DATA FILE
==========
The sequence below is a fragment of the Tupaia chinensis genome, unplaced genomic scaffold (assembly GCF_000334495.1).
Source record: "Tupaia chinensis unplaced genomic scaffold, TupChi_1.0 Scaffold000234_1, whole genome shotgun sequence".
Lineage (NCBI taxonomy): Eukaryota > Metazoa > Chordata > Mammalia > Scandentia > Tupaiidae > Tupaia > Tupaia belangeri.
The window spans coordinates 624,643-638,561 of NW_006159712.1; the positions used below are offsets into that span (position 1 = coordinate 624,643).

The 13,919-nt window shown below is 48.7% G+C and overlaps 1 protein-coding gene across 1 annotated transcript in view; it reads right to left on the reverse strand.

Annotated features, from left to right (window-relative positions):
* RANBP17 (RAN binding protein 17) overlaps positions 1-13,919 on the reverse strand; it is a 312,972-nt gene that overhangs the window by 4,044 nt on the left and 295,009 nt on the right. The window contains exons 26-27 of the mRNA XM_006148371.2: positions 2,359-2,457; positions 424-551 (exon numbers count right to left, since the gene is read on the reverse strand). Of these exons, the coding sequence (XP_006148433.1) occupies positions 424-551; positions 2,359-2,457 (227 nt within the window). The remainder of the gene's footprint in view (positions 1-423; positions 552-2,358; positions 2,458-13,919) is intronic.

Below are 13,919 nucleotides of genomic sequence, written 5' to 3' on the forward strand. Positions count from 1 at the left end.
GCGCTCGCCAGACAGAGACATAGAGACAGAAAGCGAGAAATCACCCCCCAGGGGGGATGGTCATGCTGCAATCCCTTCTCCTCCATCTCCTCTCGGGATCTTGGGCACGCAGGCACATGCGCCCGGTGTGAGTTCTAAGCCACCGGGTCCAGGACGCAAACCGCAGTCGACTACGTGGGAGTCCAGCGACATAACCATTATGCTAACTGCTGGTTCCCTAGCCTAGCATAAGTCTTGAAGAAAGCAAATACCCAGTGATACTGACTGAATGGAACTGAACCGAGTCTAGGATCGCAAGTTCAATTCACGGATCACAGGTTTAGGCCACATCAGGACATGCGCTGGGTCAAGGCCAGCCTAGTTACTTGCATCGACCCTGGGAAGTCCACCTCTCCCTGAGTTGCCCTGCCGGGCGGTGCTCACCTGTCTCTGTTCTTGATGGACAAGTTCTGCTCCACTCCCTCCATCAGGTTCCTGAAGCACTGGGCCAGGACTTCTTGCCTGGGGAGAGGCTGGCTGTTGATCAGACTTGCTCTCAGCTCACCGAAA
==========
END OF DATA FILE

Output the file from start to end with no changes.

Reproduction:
The sequence below is a fragment of the Tupaia chinensis genome, unplaced genomic scaffold (assembly GCF_000334495.1).
Source record: "Tupaia chinensis unplaced genomic scaffold, TupChi_1.0 Scaffold000234_1, whole genome shotgun sequence".
Lineage (NCBI taxonomy): Eukaryota > Metazoa > Chordata > Mammalia > Scandentia > Tupaiidae > Tupaia > Tupaia belangeri.
The window spans coordinates 624,643-638,561 of NW_006159712.1; the positions used below are offsets into that span (position 1 = coordinate 624,643).

The 13,919-nt window shown below is 48.7% G+C and overlaps 1 protein-coding gene across 1 annotated transcript in view; it reads right to left on the reverse strand.

Annotated features, from left to right (window-relative positions):
* RANBP17 (RAN binding protein 17) overlaps positions 1-13,919 on the reverse strand; it is a 312,972-nt gene that overhangs the window by 4,044 nt on the left and 295,009 nt on the right. The window contains exons 26-27 of the mRNA XM_006148371.2: positions 2,359-2,457; positions 424-551 (exon numbers count right to left, since the gene is read on the reverse strand). Of these exons, the coding sequence (XP_006148433.1) occupies positions 424-551; positions 2,359-2,457 (227 nt within the window). The remainder of the gene's footprint in view (positions 1-423; positions 552-2,358; positions 2,458-13,919) is intronic.

Below are 13,919 nucleotides of genomic sequence, written 5' to 3' on the forward strand. Positions count from 1 at the left end.
GCGCTCGCCAGACAGAGACATAGAGACAGAAAGCGAGAAATCACCCCCCAGGGGGGATGGTCATGCTGCAATCCCTTCTCCTCCATCTCCTCTCGGGATCTTGGGCACGCAGGCACATGCGCCCGGTGTGAGTTCTAAGCCACCGGGTCCAGGACGCAAACCGCAGTCGACTACGTGGGAGTCCAGCGACATAACCATTATGCTAACTGCTGGTTCCCTAGCCTAGCATAAGTCTTGAAGAAAGCAAATACCCAGTGATACTGACTGAATGGAACTGAACCGAGTCTAGGATCGCAAGTTCAATTCACGGATCACAGGTTTAGGCCACATCAGGACATGCGCTGGGTCAAGGCCAGCCTAGTTACTTGCATCGACCCTGGGAAGTCCACCTCTCCCTGAGTTGCCCTGCCGGGCGGTGCTCACCTGTCTCTGTTCTTGATGGACAAGTTCTGCTCCACTCCCTCCATCAGGTTCCTGAAGCACTGGGCCAGGACTTCTTGCCTGGGGAGAGGCTGGCTGTTGATCAGACTTGCTCTCAGCTCACCGAAA